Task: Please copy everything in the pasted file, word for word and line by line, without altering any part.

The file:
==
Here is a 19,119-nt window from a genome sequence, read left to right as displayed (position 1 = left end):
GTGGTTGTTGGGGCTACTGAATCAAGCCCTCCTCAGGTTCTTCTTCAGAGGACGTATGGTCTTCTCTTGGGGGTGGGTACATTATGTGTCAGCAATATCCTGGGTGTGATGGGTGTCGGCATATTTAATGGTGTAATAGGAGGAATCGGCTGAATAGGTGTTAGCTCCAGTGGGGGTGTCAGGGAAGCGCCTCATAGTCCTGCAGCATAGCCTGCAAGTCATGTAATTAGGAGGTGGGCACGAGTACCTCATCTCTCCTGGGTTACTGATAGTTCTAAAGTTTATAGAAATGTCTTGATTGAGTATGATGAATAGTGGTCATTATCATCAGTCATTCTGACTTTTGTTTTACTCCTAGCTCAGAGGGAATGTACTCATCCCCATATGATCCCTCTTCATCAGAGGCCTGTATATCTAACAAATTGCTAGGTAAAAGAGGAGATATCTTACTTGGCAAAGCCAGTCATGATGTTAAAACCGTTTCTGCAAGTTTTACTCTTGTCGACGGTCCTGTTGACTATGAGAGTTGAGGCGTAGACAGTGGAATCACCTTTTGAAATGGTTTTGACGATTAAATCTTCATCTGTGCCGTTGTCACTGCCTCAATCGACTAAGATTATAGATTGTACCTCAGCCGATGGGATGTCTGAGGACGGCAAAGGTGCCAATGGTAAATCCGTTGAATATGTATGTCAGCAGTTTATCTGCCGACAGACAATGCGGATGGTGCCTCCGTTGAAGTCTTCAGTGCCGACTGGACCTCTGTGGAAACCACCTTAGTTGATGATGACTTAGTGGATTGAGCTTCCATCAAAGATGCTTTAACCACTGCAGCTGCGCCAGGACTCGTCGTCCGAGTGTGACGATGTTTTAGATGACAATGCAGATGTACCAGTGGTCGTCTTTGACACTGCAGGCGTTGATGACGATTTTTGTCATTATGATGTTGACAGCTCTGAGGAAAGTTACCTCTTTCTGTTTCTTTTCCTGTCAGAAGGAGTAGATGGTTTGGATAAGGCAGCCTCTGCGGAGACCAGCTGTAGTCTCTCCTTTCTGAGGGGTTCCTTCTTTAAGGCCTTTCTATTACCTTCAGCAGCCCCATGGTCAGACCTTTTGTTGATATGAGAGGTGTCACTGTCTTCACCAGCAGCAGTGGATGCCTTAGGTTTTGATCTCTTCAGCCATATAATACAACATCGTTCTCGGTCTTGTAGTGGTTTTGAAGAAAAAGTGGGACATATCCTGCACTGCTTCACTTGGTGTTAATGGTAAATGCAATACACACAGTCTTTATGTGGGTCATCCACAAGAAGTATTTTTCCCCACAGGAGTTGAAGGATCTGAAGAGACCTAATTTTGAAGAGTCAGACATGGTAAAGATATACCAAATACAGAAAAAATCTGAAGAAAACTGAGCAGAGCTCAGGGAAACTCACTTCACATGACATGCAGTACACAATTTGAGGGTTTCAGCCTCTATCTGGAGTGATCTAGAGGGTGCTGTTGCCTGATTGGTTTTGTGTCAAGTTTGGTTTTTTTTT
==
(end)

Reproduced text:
Here is a 19,119-nt window from a genome sequence, read left to right as displayed (position 1 = left end):
GTGGTTGTTGGGGCTACTGAATCAAGCCCTCCTCAGGTTCTTCTTCAGAGGACGTATGGTCTTCTCTTGGGGGTGGGTACATTATGTGTCAGCAATATCCTGGGTGTGATGGGTGTCGGCATATTTAATGGTGTAATAGGAGGAATCGGCTGAATAGGTGTTAGCTCCAGTGGGGGTGTCAGGGAAGCGCCTCATAGTCCTGCAGCATAGCCTGCAAGTCATGTAATTAGGAGGTGGGCACGAGTACCTCATCTCTCCTGGGTTACTGATAGTTCTAAAGTTTATAGAAATGTCTTGATTGAGTATGATGAATAGTGGTCATTATCATCAGTCATTCTGACTTTTGTTTTACTCCTAGCTCAGAGGGAATGTACTCATCCCCATATGATCCCTCTTCATCAGAGGCCTGTATATCTAACAAATTGCTAGGTAAAAGAGGAGATATCTTACTTGGCAAAGCCAGTCATGATGTTAAAACCGTTTCTGCAAGTTTTACTCTTGTCGACGGTCCTGTTGACTATGAGAGTTGAGGCGTAGACAGTGGAATCACCTTTTGAAATGGTTTTGACGATTAAATCTTCATCTGTGCCGTTGTCACTGCCTCAATCGACTAAGATTATAGATTGTACCTCAGCCGATGGGATGTCTGAGGACGGCAAAGGTGCCAATGGTAAATCCGTTGAATATGTATGTCAGCAGTTTATCTGCCGACAGACAATGCGGATGGTGCCTCCGTTGAAGTCTTCAGTGCCGACTGGACCTCTGTGGAAACCACCTTAGTTGATGATGACTTAGTGGATTGAGCTTCCATCAAAGATGCTTTAACCACTGCAGCTGCGCCAGGACTCGTCGTCCGAGTGTGACGATGTTTTAGATGACAATGCAGATGTACCAGTGGTCGTCTTTGACACTGCAGGCGTTGATGACGATTTTTGTCATTATGATGTTGACAGCTCTGAGGAAAGTTACCTCTTTCTGTTTCTTTTCCTGTCAGAAGGAGTAGATGGTTTGGATAAGGCAGCCTCTGCGGAGACCAGCTGTAGTCTCTCCTTTCTGAGGGGTTCCTTCTTTAAGGCCTTTCTATTACCTTCAGCAGCCCCATGGTCAGACCTTTTGTTGATATGAGAGGTGTCACTGTCTTCACCAGCAGCAGTGGATGCCTTAGGTTTTGATCTCTTCAGCCATATAATACAACATCGTTCTCGGTCTTGTAGTGGTTTTGAAGAAAAAGTGGGACATATCCTGCACTGCTTCACTTGGTGTTAATGGTAAATGCAATACACACAGTCTTTATGTGGGTCATCCACAAGAAGTATTTTTCCCCACAGGAGTTGAAGGATCTGAAGAGACCTAATTTTGAAGAGTCAGACATGGTAAAGATATACCAAATACAGAAAAAATCTGAAGAAAACTGAGCAGAGCTCAGGGAAACTCACTTCACATGACATGCAGTACACAATTTGAGGGTTTCAGCCTCTATCTGGAGTGATCTAGAGGGTGCTGTTGCCTGATTGGTTTTGTGTCAAGTTTGGTTTTTTTTT